In re Tobacco II Cases
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In re Tobacco Cases II is a California Supreme Court case about whether tobacco companies violated the state's Unfair Competition Law "by conducting a decades-long campaign of deceptive advertising and misleading statements about the addictive nature of nicotine and the relationship between tobacco use and disease."
Proposition 64, passed in 2004, became a factor in the pre-existing lawsuits when its provisions were said to prevent certain litigants from joining the suit on behalf of those said to be harmed by tobacco products in an actionable way.
Prior to passage of Proposition 64, a California trial court had certified In re Tobacco II Cases as a class action suit. The class was defined as “All people who at the time they were residents of California, smoked in California one or more cigarettes between June 10, 1993 to April 23, 2001, and who were exposed to Defendants’ marketing and advertising activities in California.”
After Proposition 64 was approved, the defendants in the suit asked the court to decertify the class on the grounds that each class member was now required to show an injury in fact, consisting of lost money or property, as a result of the alleged unfair competition. The California Court of Appeal upheld the trial court's de-certification action.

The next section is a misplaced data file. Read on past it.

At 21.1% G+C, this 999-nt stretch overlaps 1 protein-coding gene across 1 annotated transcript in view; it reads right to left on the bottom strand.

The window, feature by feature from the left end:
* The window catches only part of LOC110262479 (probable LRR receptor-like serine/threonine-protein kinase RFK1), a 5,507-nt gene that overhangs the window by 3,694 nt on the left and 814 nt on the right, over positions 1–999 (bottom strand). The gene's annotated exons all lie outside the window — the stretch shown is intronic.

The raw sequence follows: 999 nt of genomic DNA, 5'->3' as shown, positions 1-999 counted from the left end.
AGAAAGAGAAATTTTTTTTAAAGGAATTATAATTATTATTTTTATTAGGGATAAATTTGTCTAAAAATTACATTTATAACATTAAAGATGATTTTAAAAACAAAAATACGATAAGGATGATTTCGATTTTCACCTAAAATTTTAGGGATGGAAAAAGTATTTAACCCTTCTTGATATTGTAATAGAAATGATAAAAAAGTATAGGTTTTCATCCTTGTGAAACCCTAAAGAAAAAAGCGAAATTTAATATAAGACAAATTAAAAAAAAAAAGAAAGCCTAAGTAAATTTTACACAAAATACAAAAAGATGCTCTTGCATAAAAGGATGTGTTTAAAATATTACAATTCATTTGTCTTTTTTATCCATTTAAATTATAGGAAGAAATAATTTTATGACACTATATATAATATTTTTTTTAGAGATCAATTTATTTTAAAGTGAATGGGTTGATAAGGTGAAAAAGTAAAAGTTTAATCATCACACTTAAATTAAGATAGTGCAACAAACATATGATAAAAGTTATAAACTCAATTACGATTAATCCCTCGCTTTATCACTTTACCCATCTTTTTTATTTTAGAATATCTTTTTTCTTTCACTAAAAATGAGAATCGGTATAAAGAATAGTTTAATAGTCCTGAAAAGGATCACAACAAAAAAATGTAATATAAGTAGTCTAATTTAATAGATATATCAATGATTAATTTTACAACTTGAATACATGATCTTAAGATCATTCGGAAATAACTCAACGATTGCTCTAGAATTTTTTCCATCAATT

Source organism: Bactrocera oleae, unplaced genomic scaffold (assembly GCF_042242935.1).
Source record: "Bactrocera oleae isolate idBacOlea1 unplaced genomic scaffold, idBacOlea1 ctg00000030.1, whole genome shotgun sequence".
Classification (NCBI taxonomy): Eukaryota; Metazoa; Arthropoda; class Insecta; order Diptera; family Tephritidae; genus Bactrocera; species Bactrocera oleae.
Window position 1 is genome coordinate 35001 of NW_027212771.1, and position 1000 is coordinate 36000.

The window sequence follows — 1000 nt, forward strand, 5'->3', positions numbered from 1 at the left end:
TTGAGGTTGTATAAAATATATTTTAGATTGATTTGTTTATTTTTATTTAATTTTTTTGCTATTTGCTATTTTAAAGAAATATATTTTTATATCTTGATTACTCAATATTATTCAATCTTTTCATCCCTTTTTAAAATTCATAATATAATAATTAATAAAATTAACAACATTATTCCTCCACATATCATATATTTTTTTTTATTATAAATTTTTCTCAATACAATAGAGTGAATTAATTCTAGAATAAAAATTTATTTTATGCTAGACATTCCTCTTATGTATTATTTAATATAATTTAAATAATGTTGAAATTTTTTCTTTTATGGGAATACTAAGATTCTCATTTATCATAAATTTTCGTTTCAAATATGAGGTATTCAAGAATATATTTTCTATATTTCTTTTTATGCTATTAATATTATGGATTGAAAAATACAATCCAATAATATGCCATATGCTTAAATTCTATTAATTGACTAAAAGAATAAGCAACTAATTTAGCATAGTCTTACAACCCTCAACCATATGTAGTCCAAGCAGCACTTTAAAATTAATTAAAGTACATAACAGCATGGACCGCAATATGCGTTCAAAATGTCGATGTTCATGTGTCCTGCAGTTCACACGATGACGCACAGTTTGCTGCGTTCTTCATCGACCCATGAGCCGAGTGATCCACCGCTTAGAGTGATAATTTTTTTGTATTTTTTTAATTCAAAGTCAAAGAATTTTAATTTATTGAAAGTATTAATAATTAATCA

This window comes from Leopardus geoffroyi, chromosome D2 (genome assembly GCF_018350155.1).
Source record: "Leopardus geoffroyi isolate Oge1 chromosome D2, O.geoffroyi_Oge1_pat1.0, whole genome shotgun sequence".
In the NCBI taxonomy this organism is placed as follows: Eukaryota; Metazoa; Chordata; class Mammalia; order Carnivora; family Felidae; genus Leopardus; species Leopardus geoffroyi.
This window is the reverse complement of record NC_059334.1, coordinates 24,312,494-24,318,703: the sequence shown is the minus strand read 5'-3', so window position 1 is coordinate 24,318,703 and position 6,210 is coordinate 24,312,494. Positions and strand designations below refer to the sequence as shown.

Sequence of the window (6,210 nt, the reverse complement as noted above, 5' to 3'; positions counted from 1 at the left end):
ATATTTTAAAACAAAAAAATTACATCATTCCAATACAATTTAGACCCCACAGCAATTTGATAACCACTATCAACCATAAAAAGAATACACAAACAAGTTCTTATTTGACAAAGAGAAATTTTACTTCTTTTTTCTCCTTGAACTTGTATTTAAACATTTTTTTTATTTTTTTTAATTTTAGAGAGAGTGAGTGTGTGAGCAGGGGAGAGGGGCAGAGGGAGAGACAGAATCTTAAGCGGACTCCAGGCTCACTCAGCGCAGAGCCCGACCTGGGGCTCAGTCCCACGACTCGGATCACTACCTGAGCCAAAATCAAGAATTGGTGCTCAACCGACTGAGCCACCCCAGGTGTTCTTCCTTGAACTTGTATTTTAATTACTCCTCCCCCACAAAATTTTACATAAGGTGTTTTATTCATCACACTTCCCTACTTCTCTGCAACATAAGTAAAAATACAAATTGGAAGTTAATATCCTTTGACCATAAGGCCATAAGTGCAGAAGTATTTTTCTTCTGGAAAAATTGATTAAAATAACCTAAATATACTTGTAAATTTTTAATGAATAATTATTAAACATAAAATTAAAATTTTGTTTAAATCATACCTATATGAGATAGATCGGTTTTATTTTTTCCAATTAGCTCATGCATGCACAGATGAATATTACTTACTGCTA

On May 19, 2009, the state's high court overturned the lower court rulings, which clears the way for the case to go forward as a class action lawsuit.
The court's holding
The California Supreme Court considered two questions in its ruling:
- Who in an Unfair Competition Law class action must comply with Proposition 64’s standing requirements? Must the class representatives only or must all unnamed class members.
- The court decided that "standing requirements are applicable only to the class representatives, and not all absent class members."
- What is the causation requirement for purposes of establishing standing under the UCL, and in particular what is the meaning of the phrase “as a result of” in section 17204?
- The court concluded that a class representative "proceeding on a claim of misrepresentation as the basis of his or her UCL action must demonstrate actual reliance on the allegedly deceptive or misleading statements, in accordance with well-settled principles regarding the element of reliance in ordinary fraud actions." However, the court went on to say, these principles do not require "the class representative to plead or prove an unrealistic degree of specificity that the plaintiff relied on particular advertisements or statements when the unfair practice is a fraudulent advertising campaign.